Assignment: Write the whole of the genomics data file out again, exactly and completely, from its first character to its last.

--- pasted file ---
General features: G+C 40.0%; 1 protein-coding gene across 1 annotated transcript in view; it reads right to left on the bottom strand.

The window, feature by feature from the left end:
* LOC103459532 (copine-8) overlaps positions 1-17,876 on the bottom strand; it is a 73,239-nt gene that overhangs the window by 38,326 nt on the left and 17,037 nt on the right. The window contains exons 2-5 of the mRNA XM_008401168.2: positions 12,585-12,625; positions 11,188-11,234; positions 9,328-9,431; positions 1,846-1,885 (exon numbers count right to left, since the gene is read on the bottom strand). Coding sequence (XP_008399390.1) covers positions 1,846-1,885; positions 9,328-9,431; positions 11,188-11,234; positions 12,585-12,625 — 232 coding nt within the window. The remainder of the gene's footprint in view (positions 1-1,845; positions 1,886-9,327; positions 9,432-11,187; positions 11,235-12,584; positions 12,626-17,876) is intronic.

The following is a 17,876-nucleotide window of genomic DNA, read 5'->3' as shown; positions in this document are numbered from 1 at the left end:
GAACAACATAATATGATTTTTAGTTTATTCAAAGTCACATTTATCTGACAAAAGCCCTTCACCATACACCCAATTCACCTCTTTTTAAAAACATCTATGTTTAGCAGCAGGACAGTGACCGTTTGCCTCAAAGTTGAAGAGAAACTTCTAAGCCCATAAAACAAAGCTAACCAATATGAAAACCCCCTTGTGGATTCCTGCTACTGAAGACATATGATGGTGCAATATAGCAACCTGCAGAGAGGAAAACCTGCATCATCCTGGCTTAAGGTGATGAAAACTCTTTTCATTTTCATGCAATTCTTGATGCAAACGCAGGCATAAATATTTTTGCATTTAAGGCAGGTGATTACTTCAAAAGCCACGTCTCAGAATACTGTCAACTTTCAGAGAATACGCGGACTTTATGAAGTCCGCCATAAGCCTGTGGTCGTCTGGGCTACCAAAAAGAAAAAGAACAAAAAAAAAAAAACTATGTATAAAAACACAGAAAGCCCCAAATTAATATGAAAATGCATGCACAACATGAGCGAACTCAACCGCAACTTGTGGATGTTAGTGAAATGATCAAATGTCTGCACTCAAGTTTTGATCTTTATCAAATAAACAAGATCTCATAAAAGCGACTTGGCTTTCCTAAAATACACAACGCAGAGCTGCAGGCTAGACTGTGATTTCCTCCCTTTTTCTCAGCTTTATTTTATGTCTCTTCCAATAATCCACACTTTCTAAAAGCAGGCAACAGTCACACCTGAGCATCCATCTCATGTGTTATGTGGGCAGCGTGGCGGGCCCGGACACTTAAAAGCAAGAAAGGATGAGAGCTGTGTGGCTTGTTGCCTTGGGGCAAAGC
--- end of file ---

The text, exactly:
General features: G+C 40.0%; 1 protein-coding gene across 1 annotated transcript in view; it reads right to left on the bottom strand.

The window, feature by feature from the left end:
* LOC103459532 (copine-8) overlaps positions 1-17,876 on the bottom strand; it is a 73,239-nt gene that overhangs the window by 38,326 nt on the left and 17,037 nt on the right. The window contains exons 2-5 of the mRNA XM_008401168.2: positions 12,585-12,625; positions 11,188-11,234; positions 9,328-9,431; positions 1,846-1,885 (exon numbers count right to left, since the gene is read on the bottom strand). Coding sequence (XP_008399390.1) covers positions 1,846-1,885; positions 9,328-9,431; positions 11,188-11,234; positions 12,585-12,625 — 232 coding nt within the window. The remainder of the gene's footprint in view (positions 1-1,845; positions 1,886-9,327; positions 9,432-11,187; positions 11,235-12,584; positions 12,626-17,876) is intronic.

The following is a 17,876-nucleotide window of genomic DNA, read 5'->3' as shown; positions in this document are numbered from 1 at the left end:
GAACAACATAATATGATTTTTAGTTTATTCAAAGTCACATTTATCTGACAAAAGCCCTTCACCATACACCCAATTCACCTCTTTTTAAAAACATCTATGTTTAGCAGCAGGACAGTGACCGTTTGCCTCAAAGTTGAAGAGAAACTTCTAAGCCCATAAAACAAAGCTAACCAATATGAAAACCCCCTTGTGGATTCCTGCTACTGAAGACATATGATGGTGCAATATAGCAACCTGCAGAGAGGAAAACCTGCATCATCCTGGCTTAAGGTGATGAAAACTCTTTTCATTTTCATGCAATTCTTGATGCAAACGCAGGCATAAATATTTTTGCATTTAAGGCAGGTGATTACTTCAAAAGCCACGTCTCAGAATACTGTCAACTTTCAGAGAATACGCGGACTTTATGAAGTCCGCCATAAGCCTGTGGTCGTCTGGGCTACCAAAAAGAAAAAGAACAAAAAAAAAAAAACTATGTATAAAAACACAGAAAGCCCCAAATTAATATGAAAATGCATGCACAACATGAGCGAACTCAACCGCAACTTGTGGATGTTAGTGAAATGATCAAATGTCTGCACTCAAGTTTTGATCTTTATCAAATAAACAAGATCTCATAAAAGCGACTTGGCTTTCCTAAAATACACAACGCAGAGCTGCAGGCTAGACTGTGATTTCCTCCCTTTTTCTCAGCTTTATTTTATGTCTCTTCCAATAATCCACACTTTCTAAAAGCAGGCAACAGTCACACCTGAGCATCCATCTCATGTGTTATGTGGGCAGCGTGGCGGGCCCGGACACTTAAAAGCAAGAAAGGATGAGAGCTGTGTGGCTTGTTGCCTTGGGGCAAAGC